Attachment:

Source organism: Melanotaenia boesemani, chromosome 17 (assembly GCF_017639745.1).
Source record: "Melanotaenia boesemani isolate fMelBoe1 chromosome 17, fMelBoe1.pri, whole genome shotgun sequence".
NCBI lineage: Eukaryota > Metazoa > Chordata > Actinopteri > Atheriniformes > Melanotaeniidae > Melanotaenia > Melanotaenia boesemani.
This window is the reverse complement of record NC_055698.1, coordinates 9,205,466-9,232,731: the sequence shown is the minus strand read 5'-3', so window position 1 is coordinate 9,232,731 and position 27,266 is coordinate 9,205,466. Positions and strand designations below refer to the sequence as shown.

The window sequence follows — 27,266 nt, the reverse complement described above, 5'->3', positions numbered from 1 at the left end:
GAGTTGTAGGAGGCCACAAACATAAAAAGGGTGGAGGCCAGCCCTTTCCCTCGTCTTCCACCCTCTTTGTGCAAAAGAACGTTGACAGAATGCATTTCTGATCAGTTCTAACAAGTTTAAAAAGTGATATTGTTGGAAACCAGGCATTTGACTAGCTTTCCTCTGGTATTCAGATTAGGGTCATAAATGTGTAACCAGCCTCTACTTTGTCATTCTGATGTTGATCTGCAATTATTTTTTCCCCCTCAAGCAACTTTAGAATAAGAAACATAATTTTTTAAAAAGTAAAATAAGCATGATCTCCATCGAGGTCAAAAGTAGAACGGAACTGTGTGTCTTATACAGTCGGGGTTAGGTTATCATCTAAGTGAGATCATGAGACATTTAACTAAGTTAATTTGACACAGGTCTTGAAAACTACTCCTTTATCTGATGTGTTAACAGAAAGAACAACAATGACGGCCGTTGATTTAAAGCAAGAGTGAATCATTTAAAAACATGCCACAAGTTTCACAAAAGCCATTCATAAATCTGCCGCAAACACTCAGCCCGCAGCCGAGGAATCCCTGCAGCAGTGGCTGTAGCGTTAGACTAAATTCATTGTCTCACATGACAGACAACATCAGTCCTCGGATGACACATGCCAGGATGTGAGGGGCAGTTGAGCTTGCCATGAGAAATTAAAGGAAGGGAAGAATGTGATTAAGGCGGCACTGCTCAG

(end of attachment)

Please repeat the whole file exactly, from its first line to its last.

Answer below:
Source organism: Melanotaenia boesemani, chromosome 17 (assembly GCF_017639745.1).
Source record: "Melanotaenia boesemani isolate fMelBoe1 chromosome 17, fMelBoe1.pri, whole genome shotgun sequence".
NCBI lineage: Eukaryota > Metazoa > Chordata > Actinopteri > Atheriniformes > Melanotaeniidae > Melanotaenia > Melanotaenia boesemani.
This window is the reverse complement of record NC_055698.1, coordinates 9,205,466-9,232,731: the sequence shown is the minus strand read 5'-3', so window position 1 is coordinate 9,232,731 and position 27,266 is coordinate 9,205,466. Positions and strand designations below refer to the sequence as shown.

The window sequence follows — 27,266 nt, the reverse complement described above, 5'->3', positions numbered from 1 at the left end:
GAGTTGTAGGAGGCCACAAACATAAAAAGGGTGGAGGCCAGCCCTTTCCCTCGTCTTCCACCCTCTTTGTGCAAAAGAACGTTGACAGAATGCATTTCTGATCAGTTCTAACAAGTTTAAAAAGTGATATTGTTGGAAACCAGGCATTTGACTAGCTTTCCTCTGGTATTCAGATTAGGGTCATAAATGTGTAACCAGCCTCTACTTTGTCATTCTGATGTTGATCTGCAATTATTTTTTCCCCCTCAAGCAACTTTAGAATAAGAAACATAATTTTTTAAAAAGTAAAATAAGCATGATCTCCATCGAGGTCAAAAGTAGAACGGAACTGTGTGTCTTATACAGTCGGGGTTAGGTTATCATCTAAGTGAGATCATGAGACATTTAACTAAGTTAATTTGACACAGGTCTTGAAAACTACTCCTTTATCTGATGTGTTAACAGAAAGAACAACAATGACGGCCGTTGATTTAAAGCAAGAGTGAATCATTTAAAAACATGCCACAAGTTTCACAAAAGCCATTCATAAATCTGCCGCAAACACTCAGCCCGCAGCCGAGGAATCCCTGCAGCAGTGGCTGTAGCGTTAGACTAAATTCATTGTCTCACATGACAGACAACATCAGTCCTCGGATGACACATGCCAGGATGTGAGGGGCAGTTGAGCTTGCCATGAGAAATTAAAGGAAGGGAAGAATGTGATTAAGGCGGCACTGCTCAG